We've had the opportunity to work closely with customers as they develop and tweak their text messaging programs to be as effective as possible, and we've learned quite a bit about what works and what doesn't. The difference of literally one word can double the response rate on a message, which is hard to believe until you actually see it in practice. At the heart of what we've learned is that every message needs to be relevant and personalized, and better yet it should be timely and prompt a call to action! That's a lot to fit into 160 characters, but it's easily done once you get the hang of it.Here's what we've learned: mass amounts of general information can overwhelm students. We have worked with our customers to develop an overview of the key elements of an effective message - what we call the anatomy of a personalized text.
Following these principles will maximize the engagement of your students and ultimately drive the best outcomes for your program:
Using the student's name, as well as other personal information such as the school/program name and advisor name, is key - especially in the first message. It lets the student know that the message is important to them as an individual, and that it's not a generic message. This will immediately grab their attention. The more personalized the message, the higher the response rate will be.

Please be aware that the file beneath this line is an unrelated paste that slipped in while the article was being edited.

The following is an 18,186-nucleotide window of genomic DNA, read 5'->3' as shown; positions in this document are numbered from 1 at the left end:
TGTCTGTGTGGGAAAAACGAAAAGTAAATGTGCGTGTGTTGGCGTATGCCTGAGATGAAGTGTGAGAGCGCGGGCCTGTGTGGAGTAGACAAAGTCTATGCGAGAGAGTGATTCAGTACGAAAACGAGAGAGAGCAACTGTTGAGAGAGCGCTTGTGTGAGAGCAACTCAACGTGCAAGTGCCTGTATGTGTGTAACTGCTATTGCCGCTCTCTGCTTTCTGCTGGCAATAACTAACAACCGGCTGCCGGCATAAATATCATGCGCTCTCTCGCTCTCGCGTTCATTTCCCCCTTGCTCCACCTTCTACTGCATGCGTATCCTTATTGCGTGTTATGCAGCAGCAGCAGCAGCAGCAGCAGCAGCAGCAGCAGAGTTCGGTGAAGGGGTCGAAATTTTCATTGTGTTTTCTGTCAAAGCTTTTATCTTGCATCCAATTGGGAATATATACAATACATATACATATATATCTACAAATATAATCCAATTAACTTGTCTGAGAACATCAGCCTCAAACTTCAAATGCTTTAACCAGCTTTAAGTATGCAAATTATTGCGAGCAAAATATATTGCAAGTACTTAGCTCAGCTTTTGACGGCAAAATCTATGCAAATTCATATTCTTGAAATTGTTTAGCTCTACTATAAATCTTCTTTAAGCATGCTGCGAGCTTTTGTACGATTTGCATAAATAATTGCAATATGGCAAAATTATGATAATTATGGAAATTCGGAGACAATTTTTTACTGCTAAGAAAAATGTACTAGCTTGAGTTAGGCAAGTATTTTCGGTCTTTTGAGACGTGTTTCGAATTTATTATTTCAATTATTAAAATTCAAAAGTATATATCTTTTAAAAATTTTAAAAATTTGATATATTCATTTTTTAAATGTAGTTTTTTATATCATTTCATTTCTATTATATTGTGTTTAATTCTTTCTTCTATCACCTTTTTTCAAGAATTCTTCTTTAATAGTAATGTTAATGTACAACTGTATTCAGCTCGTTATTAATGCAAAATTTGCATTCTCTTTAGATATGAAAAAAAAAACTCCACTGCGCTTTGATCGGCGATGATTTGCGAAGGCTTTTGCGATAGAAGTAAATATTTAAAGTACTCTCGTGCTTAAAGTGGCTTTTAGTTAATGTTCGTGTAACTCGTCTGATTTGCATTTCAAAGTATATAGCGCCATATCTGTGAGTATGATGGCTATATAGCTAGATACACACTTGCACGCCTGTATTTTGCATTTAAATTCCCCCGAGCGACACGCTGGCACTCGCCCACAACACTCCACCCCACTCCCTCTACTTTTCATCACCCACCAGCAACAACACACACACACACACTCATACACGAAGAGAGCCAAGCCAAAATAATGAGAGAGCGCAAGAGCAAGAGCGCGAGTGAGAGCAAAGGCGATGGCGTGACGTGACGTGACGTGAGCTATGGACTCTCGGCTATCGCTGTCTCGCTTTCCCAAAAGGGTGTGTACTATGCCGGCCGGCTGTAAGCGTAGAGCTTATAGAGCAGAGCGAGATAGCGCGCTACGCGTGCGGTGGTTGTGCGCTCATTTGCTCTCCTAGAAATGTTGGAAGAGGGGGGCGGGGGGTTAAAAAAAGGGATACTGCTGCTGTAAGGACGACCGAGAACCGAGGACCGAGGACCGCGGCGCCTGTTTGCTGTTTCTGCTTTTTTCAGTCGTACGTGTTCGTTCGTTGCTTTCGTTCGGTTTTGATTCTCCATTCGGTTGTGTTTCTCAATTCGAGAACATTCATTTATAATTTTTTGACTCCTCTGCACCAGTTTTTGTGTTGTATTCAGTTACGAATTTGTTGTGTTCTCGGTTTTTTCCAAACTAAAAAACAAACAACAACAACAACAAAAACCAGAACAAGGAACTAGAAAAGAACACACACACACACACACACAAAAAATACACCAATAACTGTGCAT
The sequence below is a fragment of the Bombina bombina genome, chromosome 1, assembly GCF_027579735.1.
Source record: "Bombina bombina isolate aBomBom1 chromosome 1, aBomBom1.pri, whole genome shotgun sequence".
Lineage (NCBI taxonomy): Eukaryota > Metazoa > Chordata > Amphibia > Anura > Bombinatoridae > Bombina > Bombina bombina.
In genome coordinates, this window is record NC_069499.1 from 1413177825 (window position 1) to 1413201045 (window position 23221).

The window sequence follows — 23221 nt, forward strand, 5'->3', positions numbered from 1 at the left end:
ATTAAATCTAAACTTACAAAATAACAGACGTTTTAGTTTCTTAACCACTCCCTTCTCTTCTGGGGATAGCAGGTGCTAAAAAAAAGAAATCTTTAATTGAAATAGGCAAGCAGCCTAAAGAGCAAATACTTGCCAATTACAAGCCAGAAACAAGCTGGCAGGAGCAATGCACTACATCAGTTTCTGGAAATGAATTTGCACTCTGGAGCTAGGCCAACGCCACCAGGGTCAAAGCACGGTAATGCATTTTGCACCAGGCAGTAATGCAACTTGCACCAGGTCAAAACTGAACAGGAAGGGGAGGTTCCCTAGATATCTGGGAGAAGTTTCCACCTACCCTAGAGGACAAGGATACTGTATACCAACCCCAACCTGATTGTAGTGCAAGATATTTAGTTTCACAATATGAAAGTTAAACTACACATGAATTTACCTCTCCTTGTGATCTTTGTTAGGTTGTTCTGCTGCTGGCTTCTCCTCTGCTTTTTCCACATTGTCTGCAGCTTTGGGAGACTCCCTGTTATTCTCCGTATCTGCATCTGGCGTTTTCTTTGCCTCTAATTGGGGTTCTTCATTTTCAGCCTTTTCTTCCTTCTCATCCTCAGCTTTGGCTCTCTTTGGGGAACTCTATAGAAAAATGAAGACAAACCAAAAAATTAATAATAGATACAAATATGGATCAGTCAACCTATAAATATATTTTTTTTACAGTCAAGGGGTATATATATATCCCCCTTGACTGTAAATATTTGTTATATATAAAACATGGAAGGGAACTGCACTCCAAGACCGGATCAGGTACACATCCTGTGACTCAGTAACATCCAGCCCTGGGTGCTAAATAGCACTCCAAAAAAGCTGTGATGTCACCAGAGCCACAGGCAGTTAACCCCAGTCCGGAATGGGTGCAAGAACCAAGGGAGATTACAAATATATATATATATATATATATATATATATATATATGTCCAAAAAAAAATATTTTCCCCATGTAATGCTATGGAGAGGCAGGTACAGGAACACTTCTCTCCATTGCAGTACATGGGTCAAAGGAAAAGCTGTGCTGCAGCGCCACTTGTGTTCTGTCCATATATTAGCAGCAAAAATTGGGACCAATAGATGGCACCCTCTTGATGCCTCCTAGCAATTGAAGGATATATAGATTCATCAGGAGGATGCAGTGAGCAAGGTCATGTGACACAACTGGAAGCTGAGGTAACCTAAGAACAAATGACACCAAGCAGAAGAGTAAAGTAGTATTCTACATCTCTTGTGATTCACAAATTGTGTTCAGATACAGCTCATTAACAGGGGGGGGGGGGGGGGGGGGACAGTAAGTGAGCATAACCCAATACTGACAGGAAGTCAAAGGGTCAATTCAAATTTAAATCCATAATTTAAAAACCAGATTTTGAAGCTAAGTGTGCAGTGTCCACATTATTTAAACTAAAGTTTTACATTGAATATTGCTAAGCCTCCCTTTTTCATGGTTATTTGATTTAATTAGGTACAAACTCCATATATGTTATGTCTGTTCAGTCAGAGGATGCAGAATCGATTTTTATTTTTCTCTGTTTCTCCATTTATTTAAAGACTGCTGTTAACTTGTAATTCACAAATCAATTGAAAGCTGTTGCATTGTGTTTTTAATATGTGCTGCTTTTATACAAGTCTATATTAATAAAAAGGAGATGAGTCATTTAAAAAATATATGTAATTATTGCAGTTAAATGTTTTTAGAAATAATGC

The content of the message should be relevant to the particular recipient's needs. Effective programs filter messages, sending content only to students who meet certain criteria that make the message relevant to them. We discourage sending out mass texts where everyone receives the same message, as students become less engaged if they receive information that doesn’t apply to them.
Messages that require action should be sent out at the right time. If your text is a reminder about an event, send the message a day or two before. If you're texting about a task that needs to be completed, give the student ample time to complete the task, but don't send it too far in advance so that the student can say "I will do it later" and then forget by the time that the deadline approaches.
4. Call to Action
Engaging texts include “calls to action” - these are a next step that will nudge students to take an action which moves the process forward. A call to action can be a link directing them to complete a task, directing them to a resource, or asking them a question where they will provide their advisor with more information.